United States v. Paul Negroni
Justia.com Opinion Summary: Defendants pled guilty to participation in a scheme to fraudulently obtain class action settlement funds. One defendant sentenced to 15 months imprisonment and payment of $572,279 in restitution; the other was sentenced to nine months home monitoring, followed by five years probation (sentencing guidelines called for 70 to 87 months in prison), and payment of $677,805. The government appealed. The Third Circuit vacated and remanded. The district court must explain its rejection of persuasive evidence concerning one defendant's involvement in other frauds; the statutory factors underlying its dramatic variance from sentencing guidelines with respect to the other; and its determination of the relative culpability of the two defendants.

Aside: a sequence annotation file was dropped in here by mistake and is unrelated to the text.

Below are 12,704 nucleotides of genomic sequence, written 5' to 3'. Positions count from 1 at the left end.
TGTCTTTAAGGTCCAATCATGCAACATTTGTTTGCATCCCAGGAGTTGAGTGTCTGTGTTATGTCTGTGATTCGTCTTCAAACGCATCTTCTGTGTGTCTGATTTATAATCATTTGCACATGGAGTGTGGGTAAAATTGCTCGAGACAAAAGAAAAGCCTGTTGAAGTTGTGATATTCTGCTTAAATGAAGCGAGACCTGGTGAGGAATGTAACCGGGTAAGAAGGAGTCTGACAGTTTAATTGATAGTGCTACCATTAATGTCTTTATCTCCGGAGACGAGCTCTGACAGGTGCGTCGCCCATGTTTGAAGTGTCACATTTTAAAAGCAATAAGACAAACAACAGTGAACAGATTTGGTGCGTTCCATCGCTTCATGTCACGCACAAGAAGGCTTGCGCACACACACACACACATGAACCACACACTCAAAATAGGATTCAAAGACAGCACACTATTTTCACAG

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PRECEDENTIAL UNITED STATES COURT OF APPEALS FOR THE THIRD CIRCUIT _____________ Nos. 10-1050/1487 _____________ UNITED STATES OF AMERICA, Appellant v. PAUL NEGRONI and JAMES HALL, IV. _______________ On Appeal from the United States District Court for the Eastern District of Pennsylvania (D.C. Nos. 08-cr-550-4 and 08-cr-550-3) District Judge: Hon. Timothy J. Savage _______________ Argued February 8, 2011 Before: JORDAN, GREENAWAY, JR. and STAPLETON, Circuit Judges. (Filed March 29, 2011 ) _______________ Derek A. Cohen Louis D. Lappen [ARGUED] Robert A. Zauzmer Office of United States Attorney 615 Chestnut Street - #1250 Philadelphia, PA 19106 Counsel for Appellant Peter Goldberger [ARGUED] 50 Rittenhouse Place Ardmore, PA 19003 Stephen R. LaCheen LaCheen Wittels & Greenberg 1429 Walnut Street - #1301 Philadelphia, PA 19102 Counsel for Appellee Paul Negroni Ann C. Flannery [ARGUED] 1835 Market Street – #2700 Philadelphia, PA 19103 Counsel for Appellee James Hall, IV _______________ OPINION OF THE COURT _______________ 2 JORDAN, Circuit Judge. I. Background The United States appeals orders of the United States District Court for the Eastern District of Pennsylvania sentencing Appellee James Hall to fifteen months‟ imprisonment and Appellee Paul Negroni to five years‟ probation, including nine months‟ in-home detention. Because the District Court committed procedural error in reaching both of those sentences, we will vacate the orders and remand for resentencing. A. Factual History These consolidated cases spring from a massive fraud scheme organized and conducted by a man named Kevin Waltzer. Between the years 2000 and 2008, Waltzer fraudulently obtained more than $40 million in payments from settlement funds in three class action lawsuits: In re Nasdaq Market-Makers Antitrust Litigation, No. Civ. 943996(RWS) (S.D.N.Y.) (the “Nasdaq Class Action”), In re Cendant Corporation Litigation, No. Civ. 98-1664(WHW) (D.N.J.) (the “Cendant Class Action”), and In re BankAmerica Corporation Securities Litigation, No. MDL 1264 (E.D. Mo.) (the “BankAmerica Class Action”). His scheme involved the submission of false claims in which he, or individuals enlisted by him, asserted ownership or the trading of certain relevant securities during the relevant class periods when, in fact, the claimants did not own or trade the securities and, thus, were not entitled to recovery. 3 Waltzer and his cohorts took elaborate steps to perpetrate the scheme, including the creation of fake corporations, the establishment of virtual offices for those corporations, and the creation of fake financial documents that indicated ownership and trades. In addition, one of the schemers, Christian J. Penta (“Penta”), was employed by Heffler, Raditich, & Saitta (“Heffler”), the accounting firm responsible for distributing settlement funds, and took steps to ensure that claims were approved without anyone at Heffler becoming aware of the fraud. In 2007, the scheme was uncovered by the IRS, and, in cooperation with the IRS investigation, Waltzer began to provide information regarding the other individuals involved, including Hall and Negroni. 1. Hall’s Role in the Scheme Hall‟s role dated to 2002, when, as he later admitted, he submitted a fraudulent claim in the Nasdaq Class Action. In that claim, he falsely stated that he had traded more than 19 million shares of Nasdaq listed securities. As recompense, Hall received $507,910.99, of which he wired $200,000 to Waltzer and $100,000 to Penta as their shares of the theft. The government alleged that Hall also participated in making other fraudulent claims, and the initial Presentence Investigation Report in his case (the “PSR”) contained an outline of his involvement in those claims. More particularly, based on information obtained from Waltzer, Paragraph 45 of the PSR stated that Hall had assisted Waltzer by impersonating representatives of fake companies that were used for submitting claims. For instance, after a $2,144,778.85 check issued for a claim filed in the Cendant Class Action on behalf of a fake company called Far East 4 Trading, LLC (“Far East”), Hall posed as a fictional partner in Far East, contacted the bank in which the funds were deposited, and authorized Waltzer to receive the proceeds of the check on behalf of Far East. As described later in greater detail, the District Court struck Paragraph 45 from the PSR before sentencing Hall. 2. Negroni’s Role in the Scheme From his youth, Negroni had known and associated with Waltzer, and, like Hall, Negroni submitted a false claim in the Nasdaq Class Action in 2002, stating that he had traded millions of shares of Nasdaq listed securities during the class period. He received $449,009.23 as payment for that claim. Negroni also assisted Waltzer in creating a fake corporation called the Denver Corporation (“Denver”), for which Waltzer submitted a fraudulent claim in the BankAmerica Class Action. Denver received a check for $228,795.82 as payment for that claim, which Negroni deposited into an account he had created for Denver. On September 23, 2004, Negroni wired $190,000 of the proceeds from that check to Waltzer‟s bank account. B. Procedural History On June 30, 2009, Negroni pled guilty to mail fraud, wire fraud, and money laundering1 and, on July 1, 2009, Hall 1 Specifically, Negroni‟s plea agreement states that he “agreed to plead guilty to the following charges in the superseding indictment: two counts of mail fraud, in violation of 18 U.S.C. §§ 1341, 1346, and 1349 (Counts 2 and 3), three counts of wire fraud, in violation of 18 U.S.C. §§ 1343, 1346, 5 pled guilty to mail fraud, wire fraud, and tax evasion.2 Sentencing hearings for both defendants were held on November 23, 2009. 1. Hall’s Sentencing Hearing At sentencing, the government argued for an offense level for Hall of 29, which included a six-level enhancement under U.S. Sentencing Guidelines (“USSG” or the “Guidelines”) § 2B1.1(b)(2)(C) based on the government‟s assertion that Hall‟s offense involved more than 250 victims. Although Hall had pled only to participation in the Nasdaq Class Action, which was not shown to involve more than 250 victims, the government argued and presented evidence that Hall facilitated false claims submitted in the Cendant and BankAmerica Class Actions, which did involve such large numbers of victims. To support its argument, the government presented testimony from IRS Agent Thomas Kauffman (“Kauffman”), and 1349 (Counts 7, 10, and 12), two counts of money laundering, in violation of 18 U.S.C. § 1957 (Counts 13 and 14), and aiding and abetting, in violation of 18 U.S.C. § 2.” (App. at 71.) 2 Hall‟s plea agreement states that he agreed to plead guilty to “one count of mail fraud, in violation of 18 U.S.C. §§ 1341, 1346, and 1349 (Count 1), two counts of wire fraud, in violation of 18 U.S.C. §§ 1343, 1346, and 1349 (Counts 7 and 15), one count of tax evasion, in violation of 26 U.S.C. § 201 (Count 17), and aiding and abetting, in violation of 18 U.S.C. § 2.” (App. at 90.) 6 who recounted Waltzer‟s description of the fraudulent Far East claim (which was submitted in the Cendant Class Action), including Hall‟s assistance in getting the money for that claim released to Waltzer. Kauffman also testified regarding an e-mail purportedly sent from Waltzer to Hall that included the script Hall was to follow when posing as the Far East partner (the “script e-mail”). He further testified that, according to Waltzer, Hall had adopted other aliases and made calls to assist Waltzer in other fraudulent claims in both the Cendant and BankAmerica Class Actions. Waltzer‟s account was corroborated by evidence that he had sent $100,000 to Hall immediately after the Far East check cleared and that, between April 2, 2003 and August 11, 2004, Waltzer wired Hall numerous payments totaling nearly $600,000 (including the $100,000 after the Far East check cleared). Thus Hall‟s profit from the scheme was alleged to be in excess of $800,000: the more than $200,000 retained from the settlement check he received pursuant to his admitted participation in the false Nasdaq claim, plus several wire transfers from Waltzer amounting to some $600,000. The additional $600,000 is not explained by anything to which Hall has confessed, but Waltzer told Kauffman it was the total of payments he made to Hall for facilitating false claims in the Cendant and BankAmerica Class Actions.3 3 The parties have shown some confusion about the exact amount and source of Hall‟s fraud proceeds. In response to a post-argument letter from Hall‟s counsel (in which she clarified her position that while there was evidence that Hall had received $800,000 in fraud proceeds, it was not uncontroverted that those proceeds were for participation in the fraudulent scheme), the government‟s attorney submitted a letter stating that Hall‟s counsel now recognized Hall had 7 On cross examination, Kauffman acknowledged irregularities regarding the script e-mail, including that it appeared not to have been forensically downloaded from Waltzer‟s computer as other documents had been, that the body of the e-mail did not appear lined up with the header and “look[ed] like it was printed cock-eyed,” (App. at 710) and that the phone number for the e-mail recipient was a New York number, which Hall, who lived in Baltimore, was not known to have. Kauffman also testified that, despite subpoenaing Hall‟s phone records, the investigators did not find any record of the phone calls Waltzer testified Hall had made. received “proceeds totaling $300,000 (above the $500,000 which Hall received directly from his claim in the NASDAQ litigation).” That response is confusing and does not accurately reflect the record. According to an exhibit prepared by Kauffman, which accompanied his testimony, Hall received a gross total of $1,100,110.99 in fraud proceeds: $507,910.99 from the Nasdaq claim and $592,200 in wired payments from Waltzer. From the Nasdaq claim proceeds, Hall wired $300,000 to Waltzer and Penta. Thus, according to Kauffman‟s exhibit, Hall‟s net proceeds were $800,110.99: $207,910.99 from the Nasdaq claim and $592,200 in wired payments from Waltzer. Whether Hall received an additional $300,000 or $600,000 from Waltzer makes little difference, however, as either way Hall received hundreds of thousands of dollars not explained by his submission of the single claim in the Nasdaq Class Action. 8 Following Kauffman‟s testimony, the defense asked the Court to strike Paragraph 45, which outlined Hall‟s alleged calls on behalf of Far East, as described by Kauffman. The defense argued that “45 relies upon the documents for which there is absolutely no independent corroboration. It came from Waltzer, made by Waltzer, interpreted by Waltzer.” (App. at 734.) The District Court responded that it was “not willing to accept carte blanche what Waltzer told anybody” but questioned whether there was “reason to say that [Waltzer was lying] in this context of his testimony” other than “the mere existence of his cooperation status.” (App. at 737-38.) The Court did not immediately rule on the defense motion to strike but instead turned to a discussion of other portions of the PSR. At the completion of that discussion, the Court, without explanation, stated that it was “going to strike [P]aragraph 45.” (App. at 739.) As a result of Paragraph 45‟s removal from the PSR and hence from consideration, the government conceded that the six-level enhancement for 250 or more victims was not appropriate, and the District Court eliminated the enhancement. That resulted in Hall‟s calculated offense level being 23, and, since his criminal history category was I, the consequent Guidelines range called for 46 to 57 months‟ imprisonment. The government requested a sentence “in the higher end of the guideline range,” giving its reasons as follows: The government sees the defendant as more culpable than the remaining defendants. His involvement with Mr. Waltzer was far more extensive. I know your honor struck that paragraph from the presentence report but you 9 heard the testimony of Agent Kauffman, you saw the records and the financial records that showed that this defendant received over $800,000 from Mr. Waltzer for his participation in this scheme. (App. at 749.) Despite the government‟s request for a sentence at the high end of the Guidelines range, the Court varied downward and sentenced Hall to 15 months‟ imprisonment, as well as restitution in the amount of $572,279.99. The government then objected to the sentence as unreasonable.4 4 On appeal, the government‟s sole basis for contesting Hall‟s sentence is the argument that the District Court erred procedurally in striking Paragraph 45 and, thus, eliminating the six-level enhancement. Because the government challenges neither the procedural adequacy of any other part of the Court‟s decision (including the downward variance from the calculated Guidelines range) nor the substantive reasonableness of the sentence, we do not discuss the Court‟s explanation for those decisions. We must correct, however, the government‟s erroneous assertion that, despite its not having addressed the substantive reasonableness of Hall‟s sentence, it has not waived that issue and may raise it in a future appeal. The government suggests that our decision in United States v. Merced, 603 F.3d 203 (3d Cir. 2010), instructs that the procedural and substantive reasonableness of a sentence can and should be raised in separate appeals. Merced gives no such instruction but simply explains that “[i]f the district court commits procedural error, our preferred course is to 10 2. Negroni’s Sentencing Hearing For Negroni, the District Court calculated a criminal history category of I and an offense level of 27, which included the six-level enhancement for 250 or more victims, based on Negroni‟s involvement in the Denver claim for the BankAmerica Class Action. Those calculations resulted in a Guidelines range of 70 to 87 months‟ imprisonment. Negroni argued for a downward variance, saying both that he had diminished capacity and that, due to a lack of guidance in his youth, he had developed an unhealthy reliance on Waltzer. To support those claims, Negroni submitted numerous letters remand the case for re-sentencing, without going any further.” Id. at 214. Thus, if we find that a sentence is the product of procedural error, we may decline to consider any arguments contesting the substantive reasonableness of that sentence until after a district court has corrected the procedural problems. The fact that our decision regarding procedural error may sometimes obviate the need for us to address substantive reasonableness does not, by any stretch, excuse an appellant from raising substantive reasonableness in the initial appeal. Having failed to do so here, the government has waived any challenge to the substantive reasonableness of the sentence now under review. We do not mean to say, though, that if, on remand, the District Court were to impose a new sentence, the government would not be able to challenge the substantive reasonableness of that sentence. The government would never have had the opportunity to appeal that sentence and, therefore, could not have waived any challenge as to either its procedural or substantive reasonableness. 11 from family and friends and reports from Dr. Thomas Kucharski, a psychologist who evaluated Negroni, and Lara Fastman, a therapist who had treated him. In letters to the Court, Negroni‟s brother and wife each described the abuse suffered by Negroni as a child and the lack of male supervision that led Negroni to bond with Waltzer and to look up to him as a father figure. Upon reviewing those letters and evaluating Negroni, Dr. Kucharski reported that “as a result of substantial abuse and neglect [Negroni] suffers from and has suffered from since childhood serious psychological deficits and liabilities,” which caused Negroni to “form an intense dependent attachment to Mr. Waltzer.” (App. at 289.) That attachment resulted in a “naïve trust in Mr. Waltzer, a strong need to please, low self esteem and a denigrating self appraisal,” which “strongly influenced Mr. Negroni‟s involvement with Mr. Waltzer in the instant offense.” (Id.) Fastman‟s report made similar findings, diagnosing Negroni as having “Dependent Personality Disorder,” which resulted in an “unhealthy attachment to [Waltzer],” which “prevented him from realizing [Waltzer‟s] lies and deceits” and “from questioning [Waltzer‟s] business plans.” (App. at 286-87.) She concluded that Negroni‟s “fear of being alone and without [Waltzer] led him to agree with things he felt wrong rather than risk losing the relationship.” (App. at 287.) Negroni also submitted his own letter to the Court in which, despite his experts‟ assertions about Waltzer‟s unusual influence in his life, he purported to take “full responsibility for [his] actions,” stating that he, not Waltzer, was “responsible for this mistake.” (App. at 285.) 12 After hearing the evidence and arguments, the Court considered the factors set forth in 18 U.S.C. § 3553(a) and, while imposing sentence, said the following: I consider … the nature and circumstances of the offense. And in this particular case we have a massive criminal fraud scheme that resulted in a loss of over $40 million that was orchestrated by Kevin Waltzer. Mr. Negroni‟s role, albeit not minor, was limited to only a portion of the scheme and loss. He was involved in not only the fraud itself but also in money laundering. He was lured into this scam by his long-time friend, Waltzer, whom he knew from childhood and trusted as a brother. There was also two separate claims in this particular case, Mr. Negroni‟s alone and then the Denver Corporation later. He received money from both. I look at the history and characteristics of the defendant. And what I see is a 42-year old man who is married and the father of twins. That he is actively and intimately involved in the nurturing of his children. He had a disruptive and unstable childhood punctuated by violence. He has a dependent personality disorder, which makes him a follower rather than a leader. He is a college graduate who has no prior contact with the criminal justice system. He is physically well. 13 He has depression, anxiety, which is really a result of his predicament caused by his involvement here. He certainly does not have a substantially reduced mental capacity as a result of his psychological disorder; nevertheless, it is there. He has been involved in various businesses and jobs over the years, with no real substantial income reported. He seems to be a dreamer, a fantasizer of what he can be when he grows up. He has worked as a stock trader on Wall Street businesses. Until I heard him today I was not so sure that he had accepted his responsibility. But I‟m convinced that he has and is truly remorseful not only because he has gotten himself in this jam, because he recognizes that it was wrong. I consider the need to impose a sentence that reflects the seriousness of the offenses as I have described it. To afford deterrence, promote respect for the law, and to protect the public from the defendant‟s further crimes. Mr. Negroni will never have any further contact with the criminal justice system. The damage to his reputation and what he has to do now to explain to his children what he has done, and what it means to his reputation are substantial in this case. I consider the need to provide him with needed educational, vocational training and correctional treatment in the most effective manner, the kind 14 of sentences that are recommended, the sentencing ranges recommended, the pertinent policy statements issued by the sentencing commission, the need to avoid unwarranted sentence disparities among defendants with similar records who have been found guilty of similar conduct and the need to provide the victims with restitution. Therefore the Defendant shall make restitution in the amount of $677,805.05, less credit for those amounts that he has deposited … The defendant is sentenced to a period of probation of five years with the first nine months to be served in home detention under electronic monitoring. (App. at 642-45.) Upon announcement of the sentence, the government objected to the variance “from the Guidelines range of 70 months to home confinement” as unreasonable. (App. at 645.) In response, the Court stated “I thought you told me it would be somewhere under Mr. Hall,” to which the government attorney replied, “I said that he was less culpable than Mr. Hall … but I also objected to Mr. Hall‟s sentence as unreasonable.” (Id.) The government has timely appealed the sentences of both Hall and Negroni. 15 II. Discussion5 A. The Roles of District and Appellate Courts in Sentencing In sentencing a defendant, district courts follow a wellestablished three step process: First, the court calculates the applicable Guidelines range. United States v. Tomko, 562 F.3d 558, 567 (3d Cir. 2009) (en banc). Second, it considers any motions for departure and, if granted, states how the departure affects the Guidelines calculation. Id. Third, it considers the § 3553(a) factors6 and determines the 5 The District Court had jurisdiction pursuant to 18 U.S.C. § 3231. We have jurisdiction pursuant to 18 U.S.C. § 3742(b) and 28 U.S.C. § 1291. 6 Section 3553(a) lists the following factors for a court to consider: (1) the nature and circumstances of the offense and the history and characteristics of the defendant; (2) the need for the sentence imposed (A) to reflect the seriousness of the offense, to promote respect for the law, and to provide just punishment for the offense; (B) to afford adequate deterrence to criminal conduct; (C) to protect the public from further crimes of the defendant; and (D) to provide the defendant with needed educational or vocational training, medical care, or other correctional treatment in the most effective manner; 16 appropriate sentence, which may vary upward or downward from the range suggested by the Guidelines.7 Id. Our review of a criminal sentence “proceeds in two stages.” Id. We first review for procedural error, “such as failing to calculate (or improperly calculating) the Guidelines range, treating the Guidelines as mandatory, failing to consider the § 3553(a) factors, selecting a sentence based on clearly erroneous facts, or failing to adequately explain the chosen sentence – including an explanation for any deviation (3) the kinds of sentences available; (4) the kinds of sentence and the sentencing range established for … the applicable category of offense committed by the applicable category of defendant as set forth in the guidelines … ; (5) any pertinent policy statement … issued by the Sentencing Commission … ; (6) the need to avoid unwarranted sentence disparities among defendants with similar records who have been found guilty of similar conduct; and (7) the need to provide restitution to any victims of the offense. 7 As a matter of terminology, a “departure” refers to a deviation from the step-one Guidelines calculations based on provisions within the Guidelines themselves and results in a change to the recommended Guidelines range. A “variance,” by contrast, refers to a deviation from the recommended Guidelines range based on the statutory factors outlined in § 3553(a). Tomko, 562 F.3d at 562 n.3. 17 from the Guidelines range.” Gall v. United States, 552 U.S. 38, 51 (2007). If we find procedural error “our preferred course is to remand the case for re-sentencing, without going any further.” United States v. Merced, 603 F.3d 203, 214 (3d Cir. 2010). In the absence of procedural error, we review for substantive reasonableness, and “we will affirm [the sentence] unless no reasonable sentencing court would have imposed the same sentence on that particular defendant for the reasons the district court provided.” Tomko, 562 F.3d at 567. At both the procedural and substantive stages, we review for abuse of discretion. United States v. Wise, 515 F.3d 207, 217-18 (3d Cir. 2008). B. Hall’s Sentence On appeal, the government argues that the District Court committed procedural error in striking Paragraph 45 and, consequently, in failing to include the six-level enhancement. According to the government, the evidence of Hall‟s involvement in other frauds was so overwhelming that the Court abused its discretion by rejecting it, and the Court further erred by offering no explanation for its decision to strike Paragraph 45. Hall responds that the proof of his participation in other frauds was not overwhelming because evidence presented to the District Court challenged Waltzer‟s credibility. Moreover, Hall contends, as to the striking of Paragraph 45, the District Court adequately explained its decision by making it clear throughout the proceedings that it doubted Waltzer‟s story. Despite the vigor invested in the parties‟ competing arguments on this point, we need not decide whether the rejection of Paragraph 45 necessarily amounts to an abuse of discretion. It is sufficient to observe that, given the evidence supporting that portion of the PSR, 18 the District Court failed to give an adequate explanation for the rejection. Waltzer told Kauffman that Hall participated in fraudulent claims in the Cendant and BankAmerica Class Actions by calling banks and other companies while falsely posing as an authorized agent of claimants in those Actions, as, for example, with respect to the Far East fraud. (See supra Part I(A)(1).) Waltzer‟s story in that regard was corroborated by the introduction of documentary evidence, including the script e-mail, and by evidence that Waltzer wired Hall $100,000 immediately after the Far East fraud and wired him hundreds of thousands of dollars in additional payments during 2003 and 2004. As the government rightly notes, the timing of the $100,000 payment strongly corroborates Waltzer‟s assertion that Hall was involved in the Far East fraud. Likewise, the fact that Waltzer‟s total payments to Hall were nearly three times greater than the $200,000 that Hall received in connection with the Nasdaq Class Action corroborates Waltzer‟s description of Hall‟s involvement as going beyond the filing of that single Nasdaq claim. Thus, we agree with the government that there is persuasive evidence to support the facts set forth in Paragraph 45. Nonetheless, we recognize, as Hall argues, that the District Court was presented with evidence challenging Waltzer‟s account – particularly, Kauffman‟s admission that Hall‟s phone records do not show any of the calls Waltzer claims were made and Kauffman‟s acknowledgement of irregularities in the script e-mail. Furthermore, while Hall was paid some $600,000 more than his take on the fraudulent Nasdaq claim that underpins his guilty plea, that fact does not necessarily prove (as the District Court notes) that Hall‟s 19 additional participation was in frauds pertaining to the BankAmerica or Cendant Class Actions, which are the only bases for saying there were 250 or more victims of Hall‟s fraudulent activities. Thus, although the financial evidence testified to by Kauffman corroborates some of Waltzer‟s account of Hall‟s participation in all three Class Actions, it is possible, given the evidence arrayed on both sides, that the District Court nonetheless found that account to be incredible. Certainly, the Court had indicated that it was “not willing to accept carte blanche what Waltzer told anybody.” (App. at 737.) At the same time, however, the Court expressed skepticism that there was any “reason to say that [Waltzer was lying] in this context of his testimony.” (Id.) Thus, it is not clear from the record whether the Court found Waltzer‟s account to be incredible or otherwise why, ultimately, the Court struck Paragraph 45. We are left wondering. Because “there is no way to review [the District Court‟s] exercise of discretion” when it did “not articulate the reasons underlying its decision,” Merced, 603 F.3d at 216 (internal quotation marks and citation omitted), we will vacate Hall‟s sentence and remand for resentencing, trusting that the District Court will provide an explanation sufficient to allow for appellate review.8 8 In arguing that the District Court erred when it struck Paragraph 45, the government also challenged what it describes as the District Court‟s refusal to consider transcripts of various phone calls that the government claims would prove Hall‟s participation in the other frauds. Hall counters that the District Court did not refuse to consider the transcripts but, instead, simply set them aside for later consideration and that the government failed to bring them up 20 C. Negroni’s Sentence The government argues that Negroni‟s sentence was unreasonable because “the district court did not give meaningful consideration to the factors that called for a significant prison sentence.”9 (Gov. Br. at 47.) Negroni again when the District Court gave it the opportunity. Given our decision to remand for resentencing, we need not decide whether the District Court refused to consider the transcripts or whether such refusal would be an abuse of discretion. On remand, the government is free to ask that the transcripts and any other evidence brought to the District Court‟s attention at sentencing be explicitly considered. 9 Negroni argues that the government cannot challenge the procedural reasonableness of his sentence because, in its Statement of Issues on Appeal, the government asserted only that it was contesting the substantive reasonableness of Negroni‟s sentence and, therefore, has waived any challenge to the procedural reasonableness. In the Statement of Issues and throughout its brief, the government does, indeed, describe its argument as challenging the substantive reasonableness of Negroni‟s sentence rather than the procedural reasonableness of the sentence. Nonetheless, despite that description, many of the arguments it presents fall squarely within the definition of procedural error articulated by the Supreme Court in Gall. As Negroni points out, for instance, Gall lists “failing to consider the § 3553(a) factors” as procedural error, 552 U.S. at 51, and the government claims that the District Court “failed to give meaningful consideration to the factors that called for a significant prison sentence,” (Gov. Br. at 47). Thus, despite the label applied 21 responds that, although the Court did not explicitly rely on all the § 3553(a) factors, it “weighed the totality of the factors … giving them meaningful consideration,” and “had no duty to „discuss and make findings as to each of the … factors [because] the record makes clear [it] took the factors into account in sentencing.‟”10 (Negroni Br. at 54 (quoting Tomko, 562 F.3d at 568).) by the government, its arguments include a challenge to the procedural reasonableness of Negroni‟s sentence. Nevertheless, while we agree with Negroni that the government‟s arguments address primarily procedural errors, we do not agree that the government has somehow waived any argument with respect to procedural error simply because the Statement of Issues labels the challenge as substantive rather than procedural. Negroni has identified no case in which an issue has been found waived where it was argued in the briefs but mislabeled in the Statement of Issues. Furthermore, while the Statement of Issues may have used the word “substantive” rather than “procedural,” it still notified the Court and the parties that the issue on appeal is the reasonableness of Negroni‟s sentence, and the brief sets forth at length the precise bases for that challenge. Negroni cannot, therefore, claim to have been left in the dark as to the nature of the government‟s challenge, and, in fact, Negroni has not claimed to have suffered any prejudice as a result of the government‟s mislabeling. Thus, we reject Negroni‟s assertion that the government has waived any challenge to the procedural adequacy of his sentence. 10 Negroni addressed the Court‟s consideration of the § 3553(a) factors in his discussion of the substantive reasonableness of his sentence because, as discussed supra 22 Again, our review is frustrated because, while the District Court individually identified each § 3553(a) factor, it did not discuss some of them and, as to those it did discuss, it did not explain how they justified the frankly dramatic downward variance it gave. The insufficiency of the explanation prevents us from judging whether the Court “gave meaningful consideration” to the relevant factors and is itself procedural error. In addition, to the extent the District Court‟s lenient sentence of Negroni was influenced by the government‟s assertion that Hall was more culpable than Negroni, that too is procedural error. We discuss each of those problems in turn. 1. The District Court’s Consideration of the § 3553(a) Factors and the Explanation for Its Sentence “Appellate review, limited though it is by the abuseof-discretion standard, … requires district courts to plainly state the reasoning behind each sentence. Moreover, in deciding on appeal whether the reasons provided by a district court are adequate, the degree that a sentence varies from the note 9, the government describes its arguments as addressing substantive reasonableness only. As already discussed, however, the sufficiency of a court‟s consideration of the § 3553(a) factors is a question of procedural reasonableness, not substantive, and we therefore consider it in that light. Other than arguing that the government has waived any argument regarding procedural reasonableness, Negroni does not offer any argument explicitly directed to the procedural reasonableness of his sentence. 23 recommendation given in the Guidelines matters.” United States v. Levinson, 543 F.3d 190, 197 (3d Cir. 2008). Thus, while we eschew any strict proportionality test requiring that unusual variations from the Guidelines be based on equally unusual circumstances, we do require that a substantial variation be accompanied by a more complete explanation than would be required for a sentence within or only modestly outside the Guidelines range. Id. Here, the Guidelines called for a range of 70 to 87 months‟ imprisonment and the District Court imposed a sentence of 60 months‟ probation, with 9 months‟ home confinement. The parties have not identified any case, and we have not found one, in which an appellate court upheld a probationary sentence that so significantly varied from the Guidelines range. Such a variance is genuinely extraordinary and should have been accompanied by a thorough justification of the sentence, “including an explanation for any deviation from the Guidelines.” Gall, 552 U.S. at 51. Unfortunately, the District Court did not provide that kind of justification. Indeed, the Court did not acknowledge that the sentence it chose deviated significantly from the Guidelines. While the District Court properly identified the recommended Guidelines range of 70 to 87 months‟ imprisonment, and thoroughly discussed some of the § 3553(a) factors, particularly the nature of the offense and of the defendant, at no point did it describe how those factors justified a deviation from the recommended range down to probation and in-home confinement. In a case involving such a substantial variance, it is not enough to note mitigating factors and then impose sentence. Rather, the chain of reasoning must be complete, 24 explaining how the mitigating factors warrant the sentence imposed. It may be that the mitigating factors the District Court identified, such as Negroni‟s alleged personality disorder and his accompanying susceptibility to Waltzer‟s influence, could justify a variance. We confess our doubts, however, and emphasize the Sentencing Commission‟s express concern with the once-common practice of sentencing “to probation an inappropriately high percentage of offenders guilty of certain economic crimes, such as theft, tax evasion, antitrust offenses, insider trading, fraud, and embezzlement, that in the Commission‟s view are „serious.‟” U.S.S.G. § 1A1.4(d) (2010). Thus, if a district court seeks to vary from the Guidelines recommendation of incarceration for persons who have committed serious white-collar crimes, it must provide a thorough and persuasive explanation for why the congressionally-approved policy of putting white-collar criminals in jail does not apply. Not having done so in Negroni‟s case, the District Court committed procedural error. Part of the failure to adequately address the variance lies in the lack of discussion of one highly relevant § 3553(a) factor in these circumstances, namely the need to avoid unwarranted sentencing disparities among similarly situated individuals. Where the Guidelines call for a minimum of nearly six-years‟ imprisonment, a sentence of probation surely implicates concerns over sentencing disparities, and that concern warrants explicit consideration. While the District Court identified the concern and stated it had considered that factor, it provided no explanation for why the 25 sentence it imposed was justified despite the clear disparity it seemed to create.11 In short, since there is not an adequate “explanation for [the] deviation from the Guidelines range,” as required by Gall, 552 U.S. at 51, nor an explanation “sufficient for us to see that the particular circumstances of the case have been given meaningful consideration within the parameters of § 3553(a),” Levinson, 543 F.3d at 196, the sentence cannot stand. (2) The District Court’s Consideration of the Relative Culpability of Hall and Negroni The inadequacy of the explanation for Negroni‟s sentence is exacerbated by what appears to be an inconsistency in the District Court‟s assessment of the relative culpability of Negroni and Hall. The Court based its sentence in part on the government‟s assertion that Negroni was less culpable than Hall. But that assertion had been effectively rejected by the Court‟s own factual findings and, therefore, could not warrant the probationary sentence. 11 We say “seemed to create” because the disparities that matter are those between “similarly situated” individuals. See United States v. King, 604 F.3d 125, 145 (3d Cir. 2010) (“[S]entencing disparities are unreasonable only when the defendants are similarly situated.”). The District Court in this case noted circumstances which it evidently viewed as distinguishing Mr. Negroni from the ordinary fraud convict. Whether those distinctions take Mr. Negroni out of the heartland of circumstances contemplated by the Guidelines is one of the matters requiring added explanation. 26 In seeking a sentence for Hall at the upper end of the Guidelines range, the government had asserted that Hall was more culpable than Negroni. That assertion was based on “the testimony of Agent Kauffman … and the financial records that showed that [Hall] received over $800,000” from the scheme, a substantial portion of which came from frauds involving 250 or more victims, at least according to the government. (App. at 749-50.) In striking Paragraph 45, however, the District Court necessarily rejected at least some of the factual contentions advanced by Kauffman, and it implicitly rejected the government‟s basis for concluding that Hall was more culpable than Negroni. That is borne out by the offense levels calculated for the two Appellees: Negroni‟s offense level was 27; Hall‟s offense level, had it included the six-level enhancement, would have been 29, but, without that enhancement, it was only 23. Thus, having rejected the factual predicate for the six-level enhancement, the District Court also rejected the basis for concluding that Hall was more culpable than Negroni. Despite that rejection, when the government objected to Negroni‟s sentence as unreasonable, the District Court‟s reply was that “you [, the government,] told me it would be somewhere under Hall,” which suggests that the District Court felt constrained to give Negroni a lighter sentence than Hall‟s. (App. at 645.) Because a Court abuses its discretion when it bases a decision on a clearly erroneous finding of fact, Tomko, 562 F.3d at 567-68, the Court abused its discretion to the extent it concluded that Negroni needed a 27 lighter sentence than Hall despite the Court‟s rejection of the factual basis for concluding that Negroni was less culpable.12 In summary, the District Court committed procedural error in not adequately explaining Negroni‟s sentence and in basing that sentence, in part, on the undermined assertion that Hall was more culpable than Negroni. Consequently, Negroni must be resentenced. III. Conclusion For the foregoing reasons, we will vacate the sentences of both Hall and Negroni and remand for resentencing. 12 We do not imply that in sentencing co-defendants a court cannot consider the relative culpability of those defendants. To the contrary, just as a court should ensure that it does not create sentencing disparities among similarly situated individuals, it should also ensure that its sentences appropriately reflect the relative culpability of individuals who are not similarly situated. Here, the District Court‟s error is that it failed to do the former and, in doing the latter, erroneously gave Negroni a more lenient sentence after having rejected the only expressed factual basis from which to conclude that Negroni was less culpable. 28